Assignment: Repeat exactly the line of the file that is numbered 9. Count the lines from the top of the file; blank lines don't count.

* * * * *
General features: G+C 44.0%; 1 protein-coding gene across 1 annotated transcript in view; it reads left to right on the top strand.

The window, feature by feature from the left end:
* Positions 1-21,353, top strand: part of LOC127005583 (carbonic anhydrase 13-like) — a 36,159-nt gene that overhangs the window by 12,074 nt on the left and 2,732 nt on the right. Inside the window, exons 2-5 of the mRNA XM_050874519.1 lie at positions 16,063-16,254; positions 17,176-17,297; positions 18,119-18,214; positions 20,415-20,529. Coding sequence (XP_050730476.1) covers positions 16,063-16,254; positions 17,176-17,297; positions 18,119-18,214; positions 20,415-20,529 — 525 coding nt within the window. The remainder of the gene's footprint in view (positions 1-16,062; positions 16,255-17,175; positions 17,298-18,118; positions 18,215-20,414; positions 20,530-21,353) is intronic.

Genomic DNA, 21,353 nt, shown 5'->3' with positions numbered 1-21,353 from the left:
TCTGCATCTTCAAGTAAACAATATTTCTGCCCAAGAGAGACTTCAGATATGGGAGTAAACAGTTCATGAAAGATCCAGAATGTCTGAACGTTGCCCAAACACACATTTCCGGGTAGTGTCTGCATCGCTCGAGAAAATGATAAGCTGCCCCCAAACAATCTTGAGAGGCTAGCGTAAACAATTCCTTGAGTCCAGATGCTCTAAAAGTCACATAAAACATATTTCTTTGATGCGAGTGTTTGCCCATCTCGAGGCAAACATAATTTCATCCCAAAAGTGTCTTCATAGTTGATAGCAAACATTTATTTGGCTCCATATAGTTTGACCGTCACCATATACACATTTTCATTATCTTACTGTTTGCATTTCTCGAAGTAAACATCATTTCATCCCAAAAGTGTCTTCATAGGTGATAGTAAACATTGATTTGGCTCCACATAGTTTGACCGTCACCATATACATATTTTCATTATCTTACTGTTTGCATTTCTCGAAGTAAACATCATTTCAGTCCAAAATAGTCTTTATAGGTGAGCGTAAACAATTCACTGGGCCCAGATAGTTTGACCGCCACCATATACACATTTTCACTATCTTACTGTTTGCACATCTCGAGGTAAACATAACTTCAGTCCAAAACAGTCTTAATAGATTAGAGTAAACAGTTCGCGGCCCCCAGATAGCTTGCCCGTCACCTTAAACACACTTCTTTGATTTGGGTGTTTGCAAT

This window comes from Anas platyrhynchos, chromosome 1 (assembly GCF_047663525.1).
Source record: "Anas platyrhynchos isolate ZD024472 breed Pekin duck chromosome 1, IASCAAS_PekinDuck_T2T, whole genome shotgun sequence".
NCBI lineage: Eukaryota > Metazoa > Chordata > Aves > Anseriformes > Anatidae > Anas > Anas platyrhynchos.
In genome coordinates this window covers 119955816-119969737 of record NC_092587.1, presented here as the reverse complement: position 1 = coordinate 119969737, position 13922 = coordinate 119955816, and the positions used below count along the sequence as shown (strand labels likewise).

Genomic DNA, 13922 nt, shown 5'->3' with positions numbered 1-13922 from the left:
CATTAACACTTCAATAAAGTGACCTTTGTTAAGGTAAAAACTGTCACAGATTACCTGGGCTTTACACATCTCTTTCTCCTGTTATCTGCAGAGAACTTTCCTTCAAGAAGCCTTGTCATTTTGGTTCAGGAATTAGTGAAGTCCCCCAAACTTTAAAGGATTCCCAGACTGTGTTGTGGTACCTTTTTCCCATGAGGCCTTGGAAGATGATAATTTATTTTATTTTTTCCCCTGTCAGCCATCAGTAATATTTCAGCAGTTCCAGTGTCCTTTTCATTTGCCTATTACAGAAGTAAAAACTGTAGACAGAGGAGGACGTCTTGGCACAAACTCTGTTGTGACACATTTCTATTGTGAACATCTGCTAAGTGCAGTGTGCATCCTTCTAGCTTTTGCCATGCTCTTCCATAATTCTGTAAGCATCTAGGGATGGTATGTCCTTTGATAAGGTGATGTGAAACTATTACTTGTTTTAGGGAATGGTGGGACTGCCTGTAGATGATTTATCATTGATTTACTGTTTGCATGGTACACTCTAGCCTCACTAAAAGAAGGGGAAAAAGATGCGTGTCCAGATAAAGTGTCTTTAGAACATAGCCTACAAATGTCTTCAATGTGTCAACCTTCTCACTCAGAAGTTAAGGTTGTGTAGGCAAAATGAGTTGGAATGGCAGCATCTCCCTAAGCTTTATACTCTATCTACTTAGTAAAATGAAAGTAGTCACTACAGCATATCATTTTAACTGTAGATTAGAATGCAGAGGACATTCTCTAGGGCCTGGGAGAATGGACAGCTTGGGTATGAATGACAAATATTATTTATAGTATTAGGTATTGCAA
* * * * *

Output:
In genome coordinates this window covers 119955816-119969737 of record NC_092587.1, presented here as the reverse complement: position 1 = coordinate 119969737, position 13922 = coordinate 119955816, and the positions used below count along the sequence as shown (strand labels likewise).